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For a number of years, the ABR staff has been endeavoring to conduct research on the genealogies of Genesis 5 and 11. As we worked towards the launching of this important project, Pastor Jeremy Sexton published this article in the Westminster Theological Journal. Since it was very much in accord with the direction of our research, we invited Pastor Sexton to republish his article here, and he graciously agreed. We expect this to be the first of many articles (re)published by ABR that deal with this important, ancient, and complex subject. For more about the project, please visit:

I. The Genesis of the Primeval Chronology Debate

In 1890, William Henry Green, professor of Oriental and Old Testament Literature at Princeton Theological Seminary, published his seminal essay 'Primeval Chronology.'1 He argued that 'the genealogies in Genesis 5 and 11 were not intended to be used, and cannot properly be used, for the construction of a chronology.'2 He concluded that 'the Scriptures furnish no chronological computation prior to the life of Abraham.'3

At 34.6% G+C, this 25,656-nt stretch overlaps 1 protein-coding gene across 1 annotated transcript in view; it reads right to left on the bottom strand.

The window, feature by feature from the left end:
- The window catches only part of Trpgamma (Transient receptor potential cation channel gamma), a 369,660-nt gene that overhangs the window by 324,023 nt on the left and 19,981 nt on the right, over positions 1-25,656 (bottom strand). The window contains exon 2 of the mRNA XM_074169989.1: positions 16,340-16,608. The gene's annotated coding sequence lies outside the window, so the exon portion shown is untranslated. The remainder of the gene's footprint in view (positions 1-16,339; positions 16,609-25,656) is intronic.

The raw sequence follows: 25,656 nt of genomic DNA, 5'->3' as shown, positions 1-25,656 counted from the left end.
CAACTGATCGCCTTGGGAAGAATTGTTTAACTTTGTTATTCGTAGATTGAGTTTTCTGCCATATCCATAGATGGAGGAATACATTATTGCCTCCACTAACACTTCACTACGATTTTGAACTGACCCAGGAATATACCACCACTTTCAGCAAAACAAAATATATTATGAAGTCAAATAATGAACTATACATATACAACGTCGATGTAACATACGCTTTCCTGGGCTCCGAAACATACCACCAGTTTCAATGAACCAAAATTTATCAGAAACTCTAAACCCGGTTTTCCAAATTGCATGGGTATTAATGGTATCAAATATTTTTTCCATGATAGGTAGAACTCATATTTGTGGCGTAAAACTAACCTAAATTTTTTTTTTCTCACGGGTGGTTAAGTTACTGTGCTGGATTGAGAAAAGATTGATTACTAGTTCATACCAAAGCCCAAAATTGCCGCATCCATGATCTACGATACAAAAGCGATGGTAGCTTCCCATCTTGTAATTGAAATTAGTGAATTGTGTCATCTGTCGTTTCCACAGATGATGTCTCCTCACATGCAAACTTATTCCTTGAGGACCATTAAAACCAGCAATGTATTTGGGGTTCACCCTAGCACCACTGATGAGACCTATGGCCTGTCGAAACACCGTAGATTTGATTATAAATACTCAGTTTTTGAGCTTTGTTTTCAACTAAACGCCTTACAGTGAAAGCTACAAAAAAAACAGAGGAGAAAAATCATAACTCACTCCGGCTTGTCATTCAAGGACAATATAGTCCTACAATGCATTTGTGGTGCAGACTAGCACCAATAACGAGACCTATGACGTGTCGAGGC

Green's proposal challenged the long-established approach to Gen 5 and 11. Biblical interpreters had been reading the genealogies as chronologies since before Christ. Jewish historians Demetrius (ca. 200 BC), Eupolemus (ca. 160 BC), and Josephus (ca. AD 93), as well as the authors of Jubilees (ca. 150 BC) and Seder Olam Rabbah (ca. AD 150), used the genealogies for chronological computation.4 Several early and medieval churchmen-for example, Theophilus of Antioch (ca. 168), Julius Africanus (ca. 218), Origen (ca. 230), Eusebius (ca. 315), Augustine (ca. 354), Bede (ca. 723), and Cedrenus (ca. 1060)-did likewise.5 Luther dated creation to 3960 BC, Melanchthon to 3963 BC, and 'Geneva' to 3943 BC.6 During the interval between the Reformation and the publication of Green's essay, Ussher dated creation to 4004 BC, Vossius to 5590 BC, Playfair to 4007 BC, Jackson to 5426 BC, Hales to 5411 BC, and Russell to 5441 BC.7 This is merely a small sampling of those who used Gen 5 and 11 for the construction of a chronology. By 1890 the chronological interpretation had deep roots.